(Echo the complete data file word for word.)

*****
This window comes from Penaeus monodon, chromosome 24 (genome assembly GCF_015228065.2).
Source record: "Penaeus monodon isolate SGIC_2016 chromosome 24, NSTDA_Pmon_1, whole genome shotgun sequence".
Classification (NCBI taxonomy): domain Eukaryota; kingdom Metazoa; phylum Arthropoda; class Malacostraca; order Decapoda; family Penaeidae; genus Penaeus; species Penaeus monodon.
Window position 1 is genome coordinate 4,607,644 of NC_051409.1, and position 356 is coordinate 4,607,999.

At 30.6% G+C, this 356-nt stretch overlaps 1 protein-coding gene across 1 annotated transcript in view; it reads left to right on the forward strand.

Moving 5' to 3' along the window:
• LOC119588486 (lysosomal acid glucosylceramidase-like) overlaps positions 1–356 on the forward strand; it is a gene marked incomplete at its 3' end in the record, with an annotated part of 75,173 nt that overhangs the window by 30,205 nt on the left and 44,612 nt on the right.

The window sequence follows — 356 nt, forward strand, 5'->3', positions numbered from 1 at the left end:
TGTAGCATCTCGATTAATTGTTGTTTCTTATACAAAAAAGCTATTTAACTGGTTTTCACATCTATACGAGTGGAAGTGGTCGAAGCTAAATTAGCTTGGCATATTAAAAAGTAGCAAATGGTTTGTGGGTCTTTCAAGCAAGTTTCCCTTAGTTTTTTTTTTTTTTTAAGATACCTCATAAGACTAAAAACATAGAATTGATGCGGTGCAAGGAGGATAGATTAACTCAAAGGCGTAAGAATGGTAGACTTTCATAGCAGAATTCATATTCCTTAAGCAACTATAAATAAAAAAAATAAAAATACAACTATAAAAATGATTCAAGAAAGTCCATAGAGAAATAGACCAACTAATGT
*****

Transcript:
This window comes from Penaeus monodon, chromosome 24 (genome assembly GCF_015228065.2).
Source record: "Penaeus monodon isolate SGIC_2016 chromosome 24, NSTDA_Pmon_1, whole genome shotgun sequence".
Classification (NCBI taxonomy): domain Eukaryota; kingdom Metazoa; phylum Arthropoda; class Malacostraca; order Decapoda; family Penaeidae; genus Penaeus; species Penaeus monodon.
Window position 1 is genome coordinate 4,607,644 of NC_051409.1, and position 356 is coordinate 4,607,999.

At 30.6% G+C, this 356-nt stretch overlaps 1 protein-coding gene across 1 annotated transcript in view; it reads left to right on the forward strand.

Moving 5' to 3' along the window:
• LOC119588486 (lysosomal acid glucosylceramidase-like) overlaps positions 1–356 on the forward strand; it is a gene marked incomplete at its 3' end in the record, with an annotated part of 75,173 nt that overhangs the window by 30,205 nt on the left and 44,612 nt on the right.

The window sequence follows — 356 nt, forward strand, 5'->3', positions numbered from 1 at the left end:
TGTAGCATCTCGATTAATTGTTGTTTCTTATACAAAAAAGCTATTTAACTGGTTTTCACATCTATACGAGTGGAAGTGGTCGAAGCTAAATTAGCTTGGCATATTAAAAAGTAGCAAATGGTTTGTGGGTCTTTCAAGCAAGTTTCCCTTAGTTTTTTTTTTTTTTTAAGATACCTCATAAGACTAAAAACATAGAATTGATGCGGTGCAAGGAGGATAGATTAACTCAAAGGCGTAAGAATGGTAGACTTTCATAGCAGAATTCATATTCCTTAAGCAACTATAAATAAAAAAAATAAAAATACAACTATAAAAATGATTCAAGAAAGTCCATAGAGAAATAGACCAACTAATGT